With the rising popularity of digital book readers and digital books in general, more and more authors choose a path that includes both traditional print as well as digital first publishing. However, as such things go, terms often get conflated leading to confusion in discussion so I thought I’d go over some of those –
Traditional Publishing – this is most often what people refer to “New York” publishers as. Traditional publishing houses use print books at their primary format. However, MOST publishing houses these days are also releasing new books (and a greater percentage of OOP and backlist books as well) digitally either concurrently or within a few weeks or months of the paper release.
Print – paper books – including Mass Market paperbacks, trade paperbacks and hardback books. Sometimes books are released in multiple formats – hardback first and then to mass market, or trade first and then mass market. Etc.
Digital – books released in multiple formats to be read on various e-readers, digital devices like phones and iPads, computers, etc. The file is purchased and either sent to the device wirelessly (Nook and Kindle do this) or downloaded to the computer and transferred to the reader.
Digital First Publishing – Digital first publishers are, like traditional houses above, publishers – as in they have editors, marketing, distribution, cover art departments, etc. The difference is that the books will release in digital format first and then later on go to print. Sometimes this is decided by success of the digital release, sometimes not. It will be governed by the number of words/pages so the book must be long enough to go to print on its own (roughly 50K) or be teamed up in a print combo with another short book.
Samhain is a digital first publisher for instance.
There are digital only publishers as well – they put out the books in digital format but not in print.
Self Publishing – An author puts his or her own books out for release – either via a site that will print the books on a short POD run. Some authors hire editors and cover artists.
Self publishing can be digital AND print, or only one or the other. The popularity of self publishing via Kindle and Smashwords has created a new platform for writers who choose this path.
I publish traditionally – in both print and digital, and in digital first publishing with Samhain. Carina is digital for now, but I’ll be interested to see how that works out and if they’ll be doing combo releases in the future.
There’s often a conflation (read one thing mixed with another and asserted as being the same, but are not) between digital PUBLISHING and digital FORMAT for self publishing. These things are very different and any writer considering either or should know what these terms mean before embarking on any of them. What Joe Konrath does, for instance, is SELF PUBLISHING in a DIGITAL FORMAT. He’s had a great deal of success. What I do is DIGITAL PUBLISHING so I’m working with a publisher and that format is digital first or in addition to print. This means I have a relationship with a publisher and to me, this is a very deliberate choice. I have zero desire to do any of this on my own. I LIKE it that my publishers have marketing departments. I like having an editor and a cover art department and I like their distribution.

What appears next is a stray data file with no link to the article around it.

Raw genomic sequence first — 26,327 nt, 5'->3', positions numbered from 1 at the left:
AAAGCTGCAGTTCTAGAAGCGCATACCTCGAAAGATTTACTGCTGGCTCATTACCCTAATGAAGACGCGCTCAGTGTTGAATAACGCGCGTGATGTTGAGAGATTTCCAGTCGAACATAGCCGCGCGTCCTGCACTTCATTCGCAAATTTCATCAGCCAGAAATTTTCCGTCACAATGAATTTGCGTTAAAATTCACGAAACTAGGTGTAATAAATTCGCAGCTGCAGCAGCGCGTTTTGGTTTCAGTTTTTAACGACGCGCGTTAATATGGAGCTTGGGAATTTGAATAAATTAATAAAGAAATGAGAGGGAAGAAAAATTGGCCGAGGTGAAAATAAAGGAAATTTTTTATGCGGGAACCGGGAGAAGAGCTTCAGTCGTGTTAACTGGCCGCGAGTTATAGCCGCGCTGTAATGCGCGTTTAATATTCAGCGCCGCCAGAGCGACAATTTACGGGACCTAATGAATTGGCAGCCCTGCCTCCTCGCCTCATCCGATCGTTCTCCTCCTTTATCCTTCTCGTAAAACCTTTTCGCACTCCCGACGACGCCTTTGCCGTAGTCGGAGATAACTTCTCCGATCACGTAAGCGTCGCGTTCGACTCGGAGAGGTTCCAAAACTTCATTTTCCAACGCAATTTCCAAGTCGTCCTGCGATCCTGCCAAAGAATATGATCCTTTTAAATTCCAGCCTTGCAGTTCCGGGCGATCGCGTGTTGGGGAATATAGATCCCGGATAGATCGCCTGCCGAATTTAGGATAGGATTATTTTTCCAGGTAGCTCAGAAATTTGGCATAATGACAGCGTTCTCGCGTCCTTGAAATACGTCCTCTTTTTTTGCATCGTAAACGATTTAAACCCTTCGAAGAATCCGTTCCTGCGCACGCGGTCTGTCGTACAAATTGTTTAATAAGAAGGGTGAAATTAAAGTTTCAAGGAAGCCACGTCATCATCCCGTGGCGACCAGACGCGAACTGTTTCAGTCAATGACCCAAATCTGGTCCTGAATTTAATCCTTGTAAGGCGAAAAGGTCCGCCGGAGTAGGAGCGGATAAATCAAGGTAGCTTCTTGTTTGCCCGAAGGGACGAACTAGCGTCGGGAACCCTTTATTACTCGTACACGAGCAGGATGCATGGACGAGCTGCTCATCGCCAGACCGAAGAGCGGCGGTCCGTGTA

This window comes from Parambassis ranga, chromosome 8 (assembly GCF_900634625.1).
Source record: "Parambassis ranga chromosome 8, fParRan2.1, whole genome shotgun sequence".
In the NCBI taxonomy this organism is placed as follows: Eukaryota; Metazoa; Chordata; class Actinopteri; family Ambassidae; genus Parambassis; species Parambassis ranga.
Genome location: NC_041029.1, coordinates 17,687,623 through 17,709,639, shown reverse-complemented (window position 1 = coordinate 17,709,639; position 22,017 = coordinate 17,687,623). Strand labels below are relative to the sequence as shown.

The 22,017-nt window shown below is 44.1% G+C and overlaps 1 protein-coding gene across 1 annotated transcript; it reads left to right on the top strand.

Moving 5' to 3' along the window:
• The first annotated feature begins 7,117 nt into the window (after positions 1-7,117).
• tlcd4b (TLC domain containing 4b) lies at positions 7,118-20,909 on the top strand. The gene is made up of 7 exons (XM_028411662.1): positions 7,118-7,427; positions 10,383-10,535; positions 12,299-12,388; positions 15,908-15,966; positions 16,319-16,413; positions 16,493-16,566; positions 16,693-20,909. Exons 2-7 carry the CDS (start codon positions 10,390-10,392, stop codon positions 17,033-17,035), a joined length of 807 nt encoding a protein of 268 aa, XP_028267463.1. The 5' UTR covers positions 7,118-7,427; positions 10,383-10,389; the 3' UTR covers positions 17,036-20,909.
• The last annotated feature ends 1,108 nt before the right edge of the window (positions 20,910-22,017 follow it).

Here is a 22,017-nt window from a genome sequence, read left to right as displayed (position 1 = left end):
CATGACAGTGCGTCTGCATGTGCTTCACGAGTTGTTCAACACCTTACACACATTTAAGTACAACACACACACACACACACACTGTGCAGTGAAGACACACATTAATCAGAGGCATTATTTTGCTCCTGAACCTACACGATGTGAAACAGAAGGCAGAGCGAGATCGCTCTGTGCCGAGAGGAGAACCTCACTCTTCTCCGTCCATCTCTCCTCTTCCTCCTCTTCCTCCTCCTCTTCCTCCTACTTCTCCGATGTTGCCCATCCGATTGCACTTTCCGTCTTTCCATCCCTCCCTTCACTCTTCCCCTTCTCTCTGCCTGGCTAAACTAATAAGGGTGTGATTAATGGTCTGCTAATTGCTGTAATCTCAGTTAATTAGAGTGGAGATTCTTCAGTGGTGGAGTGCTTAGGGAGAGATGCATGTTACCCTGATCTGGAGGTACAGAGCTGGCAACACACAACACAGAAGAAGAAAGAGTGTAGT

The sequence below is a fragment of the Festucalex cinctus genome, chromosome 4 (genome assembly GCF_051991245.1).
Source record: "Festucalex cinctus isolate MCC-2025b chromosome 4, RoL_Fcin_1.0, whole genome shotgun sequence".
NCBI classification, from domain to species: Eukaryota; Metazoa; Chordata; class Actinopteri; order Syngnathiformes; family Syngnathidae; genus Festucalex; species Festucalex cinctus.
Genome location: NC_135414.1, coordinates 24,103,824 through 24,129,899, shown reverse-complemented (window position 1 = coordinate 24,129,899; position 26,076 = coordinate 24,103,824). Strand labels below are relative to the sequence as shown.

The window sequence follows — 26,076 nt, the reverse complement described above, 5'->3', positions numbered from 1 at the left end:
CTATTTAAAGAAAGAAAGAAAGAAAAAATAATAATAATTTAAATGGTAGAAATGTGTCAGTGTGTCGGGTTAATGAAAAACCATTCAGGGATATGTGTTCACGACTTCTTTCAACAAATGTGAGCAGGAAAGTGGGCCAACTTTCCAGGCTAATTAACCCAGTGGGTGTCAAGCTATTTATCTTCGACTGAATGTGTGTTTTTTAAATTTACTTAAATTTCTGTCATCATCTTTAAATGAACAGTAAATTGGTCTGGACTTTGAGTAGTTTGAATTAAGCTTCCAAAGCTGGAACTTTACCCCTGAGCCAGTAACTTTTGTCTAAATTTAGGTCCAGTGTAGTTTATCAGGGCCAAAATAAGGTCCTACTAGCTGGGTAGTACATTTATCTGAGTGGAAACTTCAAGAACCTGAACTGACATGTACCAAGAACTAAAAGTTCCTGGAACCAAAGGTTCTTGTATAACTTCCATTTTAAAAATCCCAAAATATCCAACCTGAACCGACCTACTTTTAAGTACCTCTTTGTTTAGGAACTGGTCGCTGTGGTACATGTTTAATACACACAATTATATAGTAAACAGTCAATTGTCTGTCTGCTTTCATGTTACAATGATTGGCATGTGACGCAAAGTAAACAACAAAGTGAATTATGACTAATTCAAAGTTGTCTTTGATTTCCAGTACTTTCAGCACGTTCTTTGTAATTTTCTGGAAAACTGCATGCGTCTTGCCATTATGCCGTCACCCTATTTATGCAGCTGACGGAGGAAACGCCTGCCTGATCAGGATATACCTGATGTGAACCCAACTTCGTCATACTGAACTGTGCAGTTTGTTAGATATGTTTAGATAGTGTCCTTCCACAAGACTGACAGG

I choose to write across formats and genres for many reasons. I like the ability to write all sorts of stories. I like working with different editors and continuing to learn my craft and this business. I like working with different publishers who have different audiences and different voices. But I make it my goal to educate myself about what is out there, what works for me and what doesn’t work for me. I don’t know everything, I learn stuff every day and thank goodness for people who are willing to share their insight (Courtney Milan and Tessa Dare recently gave me some great info on copyright – for instance). My agent is a great resource as are my editors. In the end, our community is only as strong as the people within it and how willing we are to share information (and how willing others are to listen and learn).
This isn’t meant to be a value judgment about any of the types of publishing I list above. It’s meant to break it down into parts and define a little. Because what I do is not the same as what Konrath does, though I’ve seen other authors consistently mix up digital publishing with self publishing digitally and to not get the differences is, IMO, asking for trouble because you should understand what it is you’re doing and going to do before you do it.